For me, the most interesting videogame adaptation so far comes from another survival horror title, Silent Hill. Director Christophe Gans nailed the eerie atmosphere, suspense, and disturbing world of the game perfectly. The movie works, but is deeply flawed as a piece of storytelling. Silent Hill games get by on threadbare narratives because playing a character in the stunning and pants-wettingly creepy world that the game designers created is an amazing experience. The dreamlike oblique narratives in those games work because in order to enjoy the experience a satisfying conclusion is less important than mood and moment-by-moment scares. The film matches this perfectly, but feels less satisfying because the audience doesn’t control the main character’s actions. The passive viewing experience of a film demands more from the story and Gans just didn’t deliver. Had more effort been put into adapting Silent Hill into a cinematic experience, it could have been something special. Instead it was merely an effective means of putting the experience of the Silent Hill game on the big screen and was less satisfying as a result. The same could be said of the recent Prince Of Persia movie that used Parkour to replicate the game’s platforming action beautifully and retained the characters and plot of the game, but suffered because the story seemed slight and unsatisfying as a film.
Translating any other form of media into film requires careful adaptation. Film has its own language and conventions that must be maintained. For a book to work as a film it must be dramatically altered and the same is true of videogames. The latest generation of gaming consoles has seen the storytelling possibilities of videogames expand dramatically. Games like Uncharted and Heavy Rain take film genres like action movies and thrillers and mimic their narrative conventions and visual language to create an immersive videogame experience unlike anything made before. Established filmmakers have even started directing in-game cinematics, such as director John Hillcoat (The Road, The Proposition) who worked on Red Dead Redemption. Hillcoat’s cut-scenes were even assembled into a short television special that worked as a closed narrative. Now when a filmmaker takes on a videogame property there is more to work with than just a cast of iconic characters. As a result, a great cinematic videogame adaptation will be made at some point soon that is beloved even by viewers who have never picked up a controller in their lives. However, that will require a filmmaker who both understands the appeal of the source material and what needs to be altered for film.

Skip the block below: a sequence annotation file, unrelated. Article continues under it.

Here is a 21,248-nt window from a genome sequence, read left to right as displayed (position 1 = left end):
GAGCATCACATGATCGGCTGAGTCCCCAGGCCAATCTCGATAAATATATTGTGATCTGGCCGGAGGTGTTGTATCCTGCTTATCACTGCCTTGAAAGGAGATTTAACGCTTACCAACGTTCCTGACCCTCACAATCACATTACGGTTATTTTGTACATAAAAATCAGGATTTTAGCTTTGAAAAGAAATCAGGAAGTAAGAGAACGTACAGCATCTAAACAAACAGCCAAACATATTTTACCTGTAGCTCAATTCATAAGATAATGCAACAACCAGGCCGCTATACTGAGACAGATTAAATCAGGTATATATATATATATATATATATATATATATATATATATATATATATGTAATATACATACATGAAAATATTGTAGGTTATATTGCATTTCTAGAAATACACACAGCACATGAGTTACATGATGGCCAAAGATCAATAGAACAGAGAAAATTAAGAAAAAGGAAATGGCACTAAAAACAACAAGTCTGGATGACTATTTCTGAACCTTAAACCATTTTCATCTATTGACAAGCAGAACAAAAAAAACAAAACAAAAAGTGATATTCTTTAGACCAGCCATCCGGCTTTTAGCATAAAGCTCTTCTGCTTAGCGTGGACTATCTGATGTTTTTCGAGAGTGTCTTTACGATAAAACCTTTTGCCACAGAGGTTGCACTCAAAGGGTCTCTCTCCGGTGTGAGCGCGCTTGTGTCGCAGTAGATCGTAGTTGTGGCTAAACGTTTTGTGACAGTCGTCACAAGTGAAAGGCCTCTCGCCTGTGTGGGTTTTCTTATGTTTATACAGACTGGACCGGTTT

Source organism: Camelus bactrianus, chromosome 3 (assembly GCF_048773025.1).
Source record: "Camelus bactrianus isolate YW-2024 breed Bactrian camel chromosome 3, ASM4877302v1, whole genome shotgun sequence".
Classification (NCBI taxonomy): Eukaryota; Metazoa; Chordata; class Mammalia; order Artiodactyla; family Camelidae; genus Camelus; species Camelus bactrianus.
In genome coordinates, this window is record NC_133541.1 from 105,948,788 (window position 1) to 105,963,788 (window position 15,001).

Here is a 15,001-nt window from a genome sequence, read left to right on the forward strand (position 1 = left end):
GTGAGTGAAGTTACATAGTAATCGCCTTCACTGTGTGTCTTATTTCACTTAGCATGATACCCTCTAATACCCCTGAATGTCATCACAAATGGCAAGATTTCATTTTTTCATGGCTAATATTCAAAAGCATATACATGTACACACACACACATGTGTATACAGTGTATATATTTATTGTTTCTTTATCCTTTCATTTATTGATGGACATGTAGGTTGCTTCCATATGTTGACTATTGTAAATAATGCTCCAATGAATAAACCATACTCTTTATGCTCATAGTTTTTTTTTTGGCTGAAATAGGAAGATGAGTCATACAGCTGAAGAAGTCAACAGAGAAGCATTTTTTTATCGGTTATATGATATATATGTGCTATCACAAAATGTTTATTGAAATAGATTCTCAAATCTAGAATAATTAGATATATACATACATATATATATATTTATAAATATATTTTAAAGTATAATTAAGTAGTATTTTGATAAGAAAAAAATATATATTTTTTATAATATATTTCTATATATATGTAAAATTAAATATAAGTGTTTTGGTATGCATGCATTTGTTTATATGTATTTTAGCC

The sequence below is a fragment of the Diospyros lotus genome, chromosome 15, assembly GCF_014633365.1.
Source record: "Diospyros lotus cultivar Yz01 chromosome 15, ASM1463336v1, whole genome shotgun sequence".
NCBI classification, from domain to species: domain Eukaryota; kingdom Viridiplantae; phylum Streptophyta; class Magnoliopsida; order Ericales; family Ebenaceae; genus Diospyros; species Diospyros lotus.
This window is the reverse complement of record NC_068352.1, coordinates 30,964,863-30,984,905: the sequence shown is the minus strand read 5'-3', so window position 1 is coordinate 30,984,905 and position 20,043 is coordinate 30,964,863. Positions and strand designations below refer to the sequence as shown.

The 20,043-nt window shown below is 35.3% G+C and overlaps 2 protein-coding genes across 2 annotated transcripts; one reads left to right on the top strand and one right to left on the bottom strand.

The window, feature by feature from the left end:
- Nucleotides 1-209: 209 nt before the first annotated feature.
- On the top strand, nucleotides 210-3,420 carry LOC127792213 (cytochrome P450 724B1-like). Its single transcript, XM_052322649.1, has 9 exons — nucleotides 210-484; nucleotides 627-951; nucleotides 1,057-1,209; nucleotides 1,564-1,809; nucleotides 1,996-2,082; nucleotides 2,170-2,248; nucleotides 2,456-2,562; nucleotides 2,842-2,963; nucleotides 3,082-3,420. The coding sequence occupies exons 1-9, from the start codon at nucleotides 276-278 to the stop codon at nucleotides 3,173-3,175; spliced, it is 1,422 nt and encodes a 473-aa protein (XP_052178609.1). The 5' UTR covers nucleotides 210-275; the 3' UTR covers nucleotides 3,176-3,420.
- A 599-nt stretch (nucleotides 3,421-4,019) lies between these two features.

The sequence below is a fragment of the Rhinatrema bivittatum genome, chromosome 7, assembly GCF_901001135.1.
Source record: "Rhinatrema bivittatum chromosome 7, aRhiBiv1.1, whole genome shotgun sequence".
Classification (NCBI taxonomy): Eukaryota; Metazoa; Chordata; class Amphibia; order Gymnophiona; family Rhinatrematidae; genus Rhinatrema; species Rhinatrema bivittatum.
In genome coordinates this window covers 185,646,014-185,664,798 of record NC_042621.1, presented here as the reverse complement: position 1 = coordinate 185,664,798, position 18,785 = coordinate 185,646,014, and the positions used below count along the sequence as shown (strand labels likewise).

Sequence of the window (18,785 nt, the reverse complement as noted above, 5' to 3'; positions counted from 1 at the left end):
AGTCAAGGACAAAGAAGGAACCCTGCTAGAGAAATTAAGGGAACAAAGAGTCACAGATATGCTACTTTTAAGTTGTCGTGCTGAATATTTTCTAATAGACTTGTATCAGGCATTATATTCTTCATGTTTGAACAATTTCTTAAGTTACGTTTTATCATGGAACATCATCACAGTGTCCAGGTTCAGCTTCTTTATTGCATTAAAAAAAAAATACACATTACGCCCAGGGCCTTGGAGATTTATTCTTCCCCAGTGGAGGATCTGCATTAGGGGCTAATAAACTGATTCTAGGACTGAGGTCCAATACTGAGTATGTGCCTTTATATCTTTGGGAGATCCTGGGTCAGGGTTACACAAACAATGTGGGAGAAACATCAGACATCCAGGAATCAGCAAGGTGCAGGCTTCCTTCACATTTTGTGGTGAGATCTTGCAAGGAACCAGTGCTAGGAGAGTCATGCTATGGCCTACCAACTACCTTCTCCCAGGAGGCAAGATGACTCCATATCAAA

Modern videogames take anywhere from 6-30 hours to complete. That requires long-form storytelling that will simply never apply to film. Director David O. Russell currently plans to follow up his Oscar-nominated The Fighter with an Uncharted movie and while that particular title seems like a no-brainer to work on the big screen, it will require careful editing and adaptation. Similarly, Heavy Rain’s reliance on story above gameplay seems like an obvious choice for movie adaptation, but the reason it’s so compelling is because the gamer’s choices alter the narrative in a choose-your-own-adventure style that would never work as a movie.
Back To The Future writer Bob Gale once attempted an interactive movie with multiple endings in Mr. Payback and the fact that you’ve never heard of it says a great deal about the success of that experiment. Reconciling how much player interaction affects the appeal of narrative-driven games will be the main challenge any filmmaker faces when bringing the new generation of games to the big screen. It certainly can be done, but it will take talent and perhaps David O. Russell will be the first to succeed. Only time will tell, but I hope that one day a teacher will tell his grade six class that the videogame movie they love was actually quite good. No child should be forced to suffer the pain and disillusionment I experienced.